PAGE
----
The glute ham raise is also known as glute ham developer or GHD for short (yes, CrossFitters know this machine very well for a different exercise called the GHD sit-up), or even a less common name such as the glute ham gastric raise.
Although it has the name glutes on the exercise, it is not the best exercise to work on your glutes. There are many other options that will engage your butt better than the glute ham raise, even though you will feel your glutes working a little bit while performing this movement.
How To Do the Glute Ham Raise
As mentioned earlier, to be able to properly do the glute ham raise, you will need a GHD machine.
Adjust the machine to your body height. Feet should be secured by the pads at the bottom while quads are resting in the middle of the pads of the GHD. You should also be able to lower your torso all the way to the floor, but do not do it.
- Start with bent knees at 90 degrees. Your torso should be pointing upwards while your legs are horizontal, parallel to the floor.
- Place your arms or fold them across your chest.
- Brace your core and begin lowering your torso.
- Descend your torso until it is parallel to the floor.
- Contract your hamstrings and glutes to return body to the first position, with torso pointing upwards.
- That is one rep.
The glute ham raise is a lower body exercise that focuses primarily on your hamstrings.
- Gluteus maximus
- Gluteus medius
- Lower back (spinal erectors)
- Rhomboids (upper back)
Benefits of the Glute Ham Raise
Now that you know the muscles that the glute ham raise works, you should have a faint idea of the benefits it brings.
The common benefit for people in sports is that improving your hamstrings and glutes will help your vertical jump.
Improving your glutes and hamstrings with the glute ham raise will also increase your running speed as those are the main muscles you use when running, although the calves play a significant part in running as well.
Adding glute ham raise exercises to your training routine will also improve your squat and deadlift performance as you will be using this bodyweight exercise as a supplementary movement.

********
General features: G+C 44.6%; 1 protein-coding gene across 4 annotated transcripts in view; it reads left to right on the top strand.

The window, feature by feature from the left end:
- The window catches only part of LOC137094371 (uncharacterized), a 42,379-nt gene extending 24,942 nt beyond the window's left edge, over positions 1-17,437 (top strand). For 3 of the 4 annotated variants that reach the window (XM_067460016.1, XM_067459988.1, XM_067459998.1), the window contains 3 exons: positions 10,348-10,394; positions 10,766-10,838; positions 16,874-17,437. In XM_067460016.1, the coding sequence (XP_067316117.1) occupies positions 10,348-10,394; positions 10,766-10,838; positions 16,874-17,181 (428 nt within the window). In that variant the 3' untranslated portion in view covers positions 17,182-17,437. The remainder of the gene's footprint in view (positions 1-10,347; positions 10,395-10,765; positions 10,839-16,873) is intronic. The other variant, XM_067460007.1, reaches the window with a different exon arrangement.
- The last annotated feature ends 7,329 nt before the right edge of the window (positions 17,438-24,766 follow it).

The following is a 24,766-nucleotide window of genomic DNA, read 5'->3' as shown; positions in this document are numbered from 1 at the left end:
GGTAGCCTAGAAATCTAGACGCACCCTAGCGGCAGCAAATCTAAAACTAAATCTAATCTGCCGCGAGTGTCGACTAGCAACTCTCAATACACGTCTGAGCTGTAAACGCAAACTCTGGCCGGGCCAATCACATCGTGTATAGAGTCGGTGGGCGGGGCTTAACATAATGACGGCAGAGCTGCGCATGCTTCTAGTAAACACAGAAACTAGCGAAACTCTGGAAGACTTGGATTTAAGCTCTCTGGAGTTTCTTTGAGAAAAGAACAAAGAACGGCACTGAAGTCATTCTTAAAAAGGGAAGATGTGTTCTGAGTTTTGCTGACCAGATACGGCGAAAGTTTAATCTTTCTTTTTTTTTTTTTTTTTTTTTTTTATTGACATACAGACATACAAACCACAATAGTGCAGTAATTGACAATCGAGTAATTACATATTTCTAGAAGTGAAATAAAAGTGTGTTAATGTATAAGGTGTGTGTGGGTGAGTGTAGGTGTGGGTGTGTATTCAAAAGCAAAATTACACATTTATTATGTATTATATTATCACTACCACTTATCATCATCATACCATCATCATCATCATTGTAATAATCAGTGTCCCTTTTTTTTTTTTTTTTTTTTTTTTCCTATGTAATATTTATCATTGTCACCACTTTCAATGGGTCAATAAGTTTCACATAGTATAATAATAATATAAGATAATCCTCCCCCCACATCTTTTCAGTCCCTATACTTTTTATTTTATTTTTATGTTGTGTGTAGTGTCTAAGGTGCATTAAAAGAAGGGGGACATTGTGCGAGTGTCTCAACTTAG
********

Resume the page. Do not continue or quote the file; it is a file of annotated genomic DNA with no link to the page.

By working your back muscles to keep you stabilised, this exercise when performed for a longer period and correctly will decrease lower back stress without putting too much effort into it. It is great for people coming back from injury or who simply wants to strengthen their back while not risking an injury.
Glute Ham Raise Variations
There are not many variations of the glute ham raise. Primarily, it is a straightforward exercise, although you can adjust it to your needs.
If you do not have a GHD machine at home or your disposal, you may lay on the floor and ask for another person to hold on to your ankles while you perform the same movement pattern. You may use your hands to help you push back to the original position.
You may do the same exercise fixing your foot underneath a sofa, for example, and utilising a broom or a stick to help you with your ascending and descending movement.
You may also perform the weighted glute ham raise which is exactly what it sounds like. You can perform the exercise with a weighted vest or holding a barbell place across your chest, for example.
Another way to increase the difficulty of this exercise is by adding resistance bands. It is harder than holding a weight plate, as it will increase resistance the further away from the floor you pull your body.
A harder variation of the glute ham raise is the Nordic hamstring curl, or simply the Nordic curl.
It is similar to the glute ham raise, although you will not use your hands. It is extremely difficult to pull it off.
If you are looking to increase your strength on your legs, read this article.
Perhaps you are leaning towards stronger glutes. Then click here.